Tatiana Bezdenezhnykh*, Santiago Lopez**
Lucie Giorgi : lucie.giorgi[at]univ-amu.fr
Ricardo Guzman : ricardo.guzman[at]univ-amu.fr
Natalia Labrador : natalia.labrador-bernate[at]univ-amu.fr
Nathan Vieira : nathan.vieira[at]univ-amu.fr
*Authoritarian regimes increasingly use misinformation to convince citizens of the regime's competence. Although this approach appears to be effective in shaping public opinion, citizens may benchmark official news against their economic circumstances, market prices, and other observables and update their beliefs accordingly. We document the effect of propaganda on citizens’ beliefs by examining exposure to a Russian state-run annual TV program with Vladimir Putin. By utilizing Russian individual-level survey data collected around the program’s air date from 2012 to 2019, we study the program’s impact on a wide range of outcomes, including personal well-being, trust in institutions, and democratic values. We find that propaganda poses a tradeoff: on the one hand, it strengthens the regime, by boosting trust in state agencies and the legal system and diminishing the perceived importance of free press, elections, and opposition. On the other hand, it triggers heightened anxiety about the present and future.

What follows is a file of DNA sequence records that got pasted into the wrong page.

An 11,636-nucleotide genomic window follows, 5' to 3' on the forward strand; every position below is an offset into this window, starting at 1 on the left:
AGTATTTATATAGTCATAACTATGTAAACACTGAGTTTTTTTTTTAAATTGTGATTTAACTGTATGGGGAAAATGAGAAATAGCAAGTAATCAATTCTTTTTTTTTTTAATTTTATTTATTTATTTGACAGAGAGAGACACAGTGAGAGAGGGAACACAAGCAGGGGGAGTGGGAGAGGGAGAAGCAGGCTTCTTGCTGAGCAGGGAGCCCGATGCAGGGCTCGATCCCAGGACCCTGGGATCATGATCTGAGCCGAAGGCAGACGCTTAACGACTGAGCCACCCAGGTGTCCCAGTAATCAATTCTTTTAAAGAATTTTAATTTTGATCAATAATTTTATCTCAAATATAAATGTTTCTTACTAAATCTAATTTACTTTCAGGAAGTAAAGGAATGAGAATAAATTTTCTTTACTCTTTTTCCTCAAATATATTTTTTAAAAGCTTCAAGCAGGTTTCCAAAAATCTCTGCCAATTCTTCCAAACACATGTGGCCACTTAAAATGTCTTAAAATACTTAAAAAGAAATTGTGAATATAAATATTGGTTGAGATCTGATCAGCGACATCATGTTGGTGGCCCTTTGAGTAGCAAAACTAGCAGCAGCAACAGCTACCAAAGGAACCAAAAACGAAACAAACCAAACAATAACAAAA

**When choosing the contribution to a public good, individual optimization (à la Nash) generally leads to suboptimal provision. Moral concerns in this type of game, allow for a correction of this under-provision. Kantian optimization, through the universalization of actions, allows agents to internalize their positive externality over others and recover optimality. In this paper, I study the impact of Kantian optimization on the political support of redistributive policies. Nashian and Kantian individuals choose distinct levels of public-good contributions given a redistributive policy, and these differences shape political preferences. The complementarity of private and public goods is a key parameter to understanding the impact of moral concerns on the political support of redistributive policies.